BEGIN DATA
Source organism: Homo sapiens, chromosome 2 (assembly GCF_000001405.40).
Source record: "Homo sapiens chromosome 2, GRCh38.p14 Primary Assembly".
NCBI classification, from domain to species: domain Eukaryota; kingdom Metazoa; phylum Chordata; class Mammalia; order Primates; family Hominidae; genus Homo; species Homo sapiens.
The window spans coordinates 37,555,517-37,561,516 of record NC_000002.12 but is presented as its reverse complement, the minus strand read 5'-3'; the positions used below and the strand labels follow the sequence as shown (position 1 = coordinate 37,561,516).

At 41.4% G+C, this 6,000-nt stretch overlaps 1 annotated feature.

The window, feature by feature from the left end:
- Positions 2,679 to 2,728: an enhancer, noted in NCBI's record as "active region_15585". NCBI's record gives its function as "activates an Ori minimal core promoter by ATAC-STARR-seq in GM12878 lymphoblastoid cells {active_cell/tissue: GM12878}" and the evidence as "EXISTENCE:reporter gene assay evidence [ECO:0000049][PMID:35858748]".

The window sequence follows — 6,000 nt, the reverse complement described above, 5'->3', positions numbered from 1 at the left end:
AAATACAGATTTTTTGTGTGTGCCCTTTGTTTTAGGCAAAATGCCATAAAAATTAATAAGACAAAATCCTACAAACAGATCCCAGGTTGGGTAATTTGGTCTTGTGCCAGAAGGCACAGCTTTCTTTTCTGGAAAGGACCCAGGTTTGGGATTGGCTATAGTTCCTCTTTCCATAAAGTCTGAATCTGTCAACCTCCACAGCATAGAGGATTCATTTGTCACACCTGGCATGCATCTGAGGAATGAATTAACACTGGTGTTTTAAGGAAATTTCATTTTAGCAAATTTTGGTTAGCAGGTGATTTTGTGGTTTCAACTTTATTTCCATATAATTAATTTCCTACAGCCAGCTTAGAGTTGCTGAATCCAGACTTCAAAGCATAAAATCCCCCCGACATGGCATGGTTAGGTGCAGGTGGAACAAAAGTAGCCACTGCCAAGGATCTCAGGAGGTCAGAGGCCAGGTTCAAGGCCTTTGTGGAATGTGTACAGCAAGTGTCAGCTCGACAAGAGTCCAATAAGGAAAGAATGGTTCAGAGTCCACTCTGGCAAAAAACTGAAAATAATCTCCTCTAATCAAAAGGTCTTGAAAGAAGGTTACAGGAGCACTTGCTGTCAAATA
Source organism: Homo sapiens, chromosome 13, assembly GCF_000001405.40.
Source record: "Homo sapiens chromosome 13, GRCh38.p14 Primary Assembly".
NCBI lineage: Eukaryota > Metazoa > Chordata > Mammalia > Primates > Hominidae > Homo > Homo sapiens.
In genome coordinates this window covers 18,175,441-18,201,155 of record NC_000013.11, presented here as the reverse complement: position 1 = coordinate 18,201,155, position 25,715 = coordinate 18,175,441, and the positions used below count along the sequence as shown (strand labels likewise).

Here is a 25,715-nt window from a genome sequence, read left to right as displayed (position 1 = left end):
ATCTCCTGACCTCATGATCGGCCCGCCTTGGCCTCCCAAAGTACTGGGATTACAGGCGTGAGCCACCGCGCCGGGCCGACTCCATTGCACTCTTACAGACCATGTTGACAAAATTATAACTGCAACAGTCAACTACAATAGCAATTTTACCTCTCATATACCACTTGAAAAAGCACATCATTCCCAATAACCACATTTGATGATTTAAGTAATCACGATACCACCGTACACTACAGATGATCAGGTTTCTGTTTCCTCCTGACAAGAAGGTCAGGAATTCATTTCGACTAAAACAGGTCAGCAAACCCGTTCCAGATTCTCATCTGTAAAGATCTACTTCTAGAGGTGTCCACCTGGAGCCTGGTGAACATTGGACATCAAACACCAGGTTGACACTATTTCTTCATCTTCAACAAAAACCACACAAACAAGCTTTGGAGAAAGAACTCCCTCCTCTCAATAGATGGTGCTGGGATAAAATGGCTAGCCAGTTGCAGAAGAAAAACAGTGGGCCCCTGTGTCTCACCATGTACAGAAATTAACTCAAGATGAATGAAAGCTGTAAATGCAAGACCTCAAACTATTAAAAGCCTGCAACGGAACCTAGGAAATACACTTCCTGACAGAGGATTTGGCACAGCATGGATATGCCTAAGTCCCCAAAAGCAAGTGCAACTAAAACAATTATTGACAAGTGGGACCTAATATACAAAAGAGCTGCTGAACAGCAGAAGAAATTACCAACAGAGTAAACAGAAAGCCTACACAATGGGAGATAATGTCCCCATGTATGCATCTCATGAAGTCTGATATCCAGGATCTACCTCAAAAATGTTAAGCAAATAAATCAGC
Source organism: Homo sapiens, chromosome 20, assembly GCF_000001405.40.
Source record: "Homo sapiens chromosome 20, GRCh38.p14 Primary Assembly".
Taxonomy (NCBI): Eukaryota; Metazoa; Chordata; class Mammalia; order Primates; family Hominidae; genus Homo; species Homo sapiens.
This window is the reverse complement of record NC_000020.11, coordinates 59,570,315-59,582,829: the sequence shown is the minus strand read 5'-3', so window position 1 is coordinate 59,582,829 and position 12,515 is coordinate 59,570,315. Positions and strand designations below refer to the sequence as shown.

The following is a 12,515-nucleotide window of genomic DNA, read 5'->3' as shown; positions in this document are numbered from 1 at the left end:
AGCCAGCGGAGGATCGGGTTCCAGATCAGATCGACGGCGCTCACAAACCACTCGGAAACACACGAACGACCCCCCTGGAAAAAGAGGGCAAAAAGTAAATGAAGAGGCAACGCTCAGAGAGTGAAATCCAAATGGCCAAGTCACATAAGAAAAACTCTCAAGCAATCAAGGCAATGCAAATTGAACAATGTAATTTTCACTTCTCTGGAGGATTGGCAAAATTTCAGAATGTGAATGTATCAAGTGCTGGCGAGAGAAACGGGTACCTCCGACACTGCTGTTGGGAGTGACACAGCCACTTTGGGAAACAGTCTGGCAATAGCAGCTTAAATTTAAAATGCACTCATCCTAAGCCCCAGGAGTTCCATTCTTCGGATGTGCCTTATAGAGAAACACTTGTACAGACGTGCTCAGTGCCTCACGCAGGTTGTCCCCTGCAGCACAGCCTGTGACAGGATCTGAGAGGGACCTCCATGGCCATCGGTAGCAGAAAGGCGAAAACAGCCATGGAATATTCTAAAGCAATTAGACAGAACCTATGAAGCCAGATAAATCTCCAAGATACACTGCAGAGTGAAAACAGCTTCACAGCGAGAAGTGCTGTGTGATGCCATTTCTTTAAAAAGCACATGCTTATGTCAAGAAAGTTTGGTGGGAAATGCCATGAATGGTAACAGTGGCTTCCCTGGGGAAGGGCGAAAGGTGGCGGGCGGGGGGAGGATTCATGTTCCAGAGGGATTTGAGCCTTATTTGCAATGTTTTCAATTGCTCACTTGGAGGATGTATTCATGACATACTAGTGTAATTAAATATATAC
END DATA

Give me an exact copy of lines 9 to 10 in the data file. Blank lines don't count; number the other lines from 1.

AAATACAGATTTTTTGTGTGTGCCCTTTGTTTTAGGCAAAATGCCATAAAAATTAATAAGACAAAATCCTACAAACAGATCCCAGGTTGGGTAATTTGGTCTTGTGCCAGAAGGCACAGCTTTCTTTTCTGGAAAGGACCCAGGTTTGGGATTGGCTATAGTTCCTCTTTCCATAAAGTCTGAATCTGTCAACCTCCACAGCATAGAGGATTCATTTGTCACACCTGGCATGCATCTGAGGAATGAATTAACACTGGTGTTTTAAGGAAATTTCATTTTAGCAAATTTTGGTTAGCAGGTGATTTTGTGGTTTCAACTTTATTTCCATATAATTAATTTCCTACAGCCAGCTTAGAGTTGCTGAATCCAGACTTCAAAGCATAAAATCCCCCCGACATGGCATGGTTAGGTGCAGGTGGAACAAAAGTAGCCACTGCCAAGGATCTCAGGAGGTCAGAGGCCAGGTTCAAGGCCTTTGTGGAATGTGTACAGCAAGTGTCAGCTCGACAAGAGTCCAATAAGGAAAGAATGGTTCAGAGTCCACTCTGGCAAAAAACTGAAAATAATCTCCTCTAATCAAAAGGTCTTGAAAGAAGGTTACAGGAGCACTTGCTGTCAAATA
Source organism: Homo sapiens, chromosome 13, assembly GCF_000001405.40.